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World faces hi-tech crunch as China eyes ban on rare metal exports

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posted on Sep, 9 2009 @ 08:57 AM
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World faces hi-tech crunch as China eyes ban on rare metal exports


www.telegraph.co.uk

Beijing is drawing up plans to prohibit or restrict exports of rare earth metals that are produced only in China and play a vital role in cutting edge technology, from hybrid cars and catalytic converters, to superconductors, and precision-guided weapons.

...

The Japanese government has drawn up a “Strategy for Ensuring Stable Supplies of Rare Metals”. It calls for `stockpiling’ and plans for “securing overseas resources’. The West has yet to stir.
(visit the link for the full news article)




posted on Sep, 9 2009 @ 08:57 AM
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Wow... the article goes on to say that these elements are used in almost anything cutting edge, from removing bacteria from drinking water, to iphones and blackberries.

So while folks are calling for stockpiling food here on ATS, Japan is calling for stockpiling of rare earth elements...

Looks like China has even more cards to play than I suspected.

www.telegraph.co.uk
(visit the link for the full news article)



posted on Sep, 9 2009 @ 09:34 AM
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i`ve read a blog which interestingly says we are actually entering WW3 otherwise known as the resource war



posted on Sep, 9 2009 @ 09:36 AM
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just my opinion - but i think the truth of this is that the chinese have now realised that , thanks to thier IMHO flawed stragegy during the 90s of state subsedies and explotive labour markets enabling them to undercut every other supplier they were in effect ` selling the family siver ` or more correctly sellying thier reserves of strategic minerals far too cheaply to any one who bid on them

now they are realising that they need them too for industrial growth - and if they exhaust thier reserves - then they will become demendant on foreign supply

as the article partially states - and a bit of google confirms - almost all the listed metals are availiable in know / suspect untapped deposits or mothballed mines in the US , australia , south africa and south american states

the only thing this will do is correctly balance the markets - and make everyone realise the true value of these metals



posted on Sep, 9 2009 @ 09:46 AM
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Originally posted by ignorant_ape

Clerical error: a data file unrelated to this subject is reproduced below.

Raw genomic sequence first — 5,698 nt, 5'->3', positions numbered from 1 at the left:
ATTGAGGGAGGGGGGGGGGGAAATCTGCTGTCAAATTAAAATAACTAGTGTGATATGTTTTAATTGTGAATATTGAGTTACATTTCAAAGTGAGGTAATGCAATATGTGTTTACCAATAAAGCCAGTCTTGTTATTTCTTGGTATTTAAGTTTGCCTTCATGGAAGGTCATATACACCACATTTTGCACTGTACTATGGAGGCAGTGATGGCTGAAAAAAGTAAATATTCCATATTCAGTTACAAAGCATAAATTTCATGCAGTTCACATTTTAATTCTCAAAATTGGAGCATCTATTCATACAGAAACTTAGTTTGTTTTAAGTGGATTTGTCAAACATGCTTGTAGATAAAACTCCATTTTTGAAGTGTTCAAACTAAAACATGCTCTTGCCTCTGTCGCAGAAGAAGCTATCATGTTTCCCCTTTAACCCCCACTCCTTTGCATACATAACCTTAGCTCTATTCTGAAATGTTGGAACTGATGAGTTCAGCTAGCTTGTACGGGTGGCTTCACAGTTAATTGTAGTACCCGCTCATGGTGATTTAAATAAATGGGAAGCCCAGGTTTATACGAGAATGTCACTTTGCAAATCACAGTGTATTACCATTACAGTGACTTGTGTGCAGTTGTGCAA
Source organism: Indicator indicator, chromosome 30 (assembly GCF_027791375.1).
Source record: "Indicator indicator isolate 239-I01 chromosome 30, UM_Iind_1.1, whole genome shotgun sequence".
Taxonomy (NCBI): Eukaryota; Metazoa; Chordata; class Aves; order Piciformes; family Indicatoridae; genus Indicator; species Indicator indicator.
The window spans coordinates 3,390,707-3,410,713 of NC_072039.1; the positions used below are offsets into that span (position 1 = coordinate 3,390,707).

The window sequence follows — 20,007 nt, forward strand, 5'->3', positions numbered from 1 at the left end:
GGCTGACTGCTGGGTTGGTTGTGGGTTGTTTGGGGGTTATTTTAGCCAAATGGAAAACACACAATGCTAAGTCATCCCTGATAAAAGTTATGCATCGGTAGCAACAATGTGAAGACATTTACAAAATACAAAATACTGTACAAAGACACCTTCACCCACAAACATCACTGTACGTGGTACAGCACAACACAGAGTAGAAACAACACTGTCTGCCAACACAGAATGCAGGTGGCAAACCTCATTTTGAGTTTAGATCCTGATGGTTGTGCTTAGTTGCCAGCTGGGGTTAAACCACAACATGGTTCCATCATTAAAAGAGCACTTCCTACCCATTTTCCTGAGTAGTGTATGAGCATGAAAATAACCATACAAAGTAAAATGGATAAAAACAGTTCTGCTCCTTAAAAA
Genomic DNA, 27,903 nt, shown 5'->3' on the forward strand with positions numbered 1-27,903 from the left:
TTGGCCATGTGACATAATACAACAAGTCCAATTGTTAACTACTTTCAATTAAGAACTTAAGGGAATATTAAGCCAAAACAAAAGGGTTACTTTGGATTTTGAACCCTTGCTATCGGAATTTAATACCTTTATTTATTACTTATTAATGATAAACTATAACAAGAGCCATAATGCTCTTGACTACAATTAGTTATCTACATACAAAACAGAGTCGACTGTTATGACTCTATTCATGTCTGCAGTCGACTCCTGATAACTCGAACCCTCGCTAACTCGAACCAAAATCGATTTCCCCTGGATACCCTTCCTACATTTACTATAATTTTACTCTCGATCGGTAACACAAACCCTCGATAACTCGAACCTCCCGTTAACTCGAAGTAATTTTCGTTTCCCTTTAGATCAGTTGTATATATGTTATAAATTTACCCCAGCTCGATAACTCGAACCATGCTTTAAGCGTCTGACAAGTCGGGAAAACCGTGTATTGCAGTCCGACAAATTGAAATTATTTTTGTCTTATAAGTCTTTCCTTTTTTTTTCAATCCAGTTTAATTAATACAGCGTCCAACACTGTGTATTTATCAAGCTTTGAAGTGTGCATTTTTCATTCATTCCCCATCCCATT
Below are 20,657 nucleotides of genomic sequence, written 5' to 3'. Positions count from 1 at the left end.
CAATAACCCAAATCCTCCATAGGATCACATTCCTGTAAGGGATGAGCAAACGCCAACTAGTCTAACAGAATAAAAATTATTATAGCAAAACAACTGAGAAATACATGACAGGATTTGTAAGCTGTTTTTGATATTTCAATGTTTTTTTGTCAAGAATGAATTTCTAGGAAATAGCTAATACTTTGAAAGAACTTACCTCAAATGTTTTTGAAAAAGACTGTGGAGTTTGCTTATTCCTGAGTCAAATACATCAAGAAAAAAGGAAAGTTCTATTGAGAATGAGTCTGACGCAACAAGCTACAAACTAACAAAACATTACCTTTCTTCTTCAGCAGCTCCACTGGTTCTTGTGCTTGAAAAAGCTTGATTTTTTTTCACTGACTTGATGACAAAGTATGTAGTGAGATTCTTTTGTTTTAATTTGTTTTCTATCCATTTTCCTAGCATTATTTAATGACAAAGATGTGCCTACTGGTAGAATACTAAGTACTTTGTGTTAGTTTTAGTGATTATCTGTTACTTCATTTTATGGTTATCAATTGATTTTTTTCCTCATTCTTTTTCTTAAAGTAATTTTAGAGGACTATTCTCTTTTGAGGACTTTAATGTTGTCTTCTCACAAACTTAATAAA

just my opinion - but i think the truth of this is that the chinese have now realised that , thanks to thier IMHO flawed stragegy during the 90s of state subsedies and explotive labour markets enabling them to undercut every other supplier they were in effect ` selling the family siver ` or more correctly sellying thier reserves of strategic minerals far too cheaply to any one who bid on them

now they are realising that they need them too for industrial growth - and if they exhaust thier reserves - then they will become demendant on foreign supply

as the article partially states - and a bit of google confirms - almost all the listed metals are availiable in know / suspect untapped deposits or mothballed mines in the US , australia , south africa and south american states

the only thing this will do is correctly balance the markets - and make everyone realise the true value of these metals


I think you summed it up pretty well, so now I think this actually opens up a new job industry. maybe I should look into mining rare metals now haha
. which is good because, what is the US unemployment rate right now, like 10%?



posted on Sep, 9 2009 @ 10:34 AM
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reply to post by tempesillest
 


yep...



new industries could result from this development.



posted on Sep, 9 2009 @ 10:38 AM
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reply to post by HunkaHunka
 


With the advancements in nanotechnology....

The Chinese can horde all the rare materials they want. This does not mean a strangle hold on advancements. It just means that those who choose to use those types of minerals will have to pay through the nose to China for those particular minerals.



posted on Sep, 9 2009 @ 10:45 AM
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reply to post by SLAYER69
 


Well that's gonna be a change... to go from paying pennies for mfg stuff to paying through the nose for rare metals...

I think yer right though... Folks will just adapt and find other sources...



posted on Sep, 9 2009 @ 11:28 AM
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Carbon Nano Tubes (CNT) technology will soon replace all metal conductors, so this is no big deal.



posted on Sep, 9 2009 @ 11:44 AM
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Good tip, horde as much of these metals as you can yourself, once (if) this ban/restrictions comes into place, you can sell them at a huge profit
.
With copper at around £4000 per ton now, imagine what that will rocket to after China take action lol (not to mention they have been buying up any and all copper, along with Japan, which is why it is so expensive at the moment and supplies will be very low across the globe).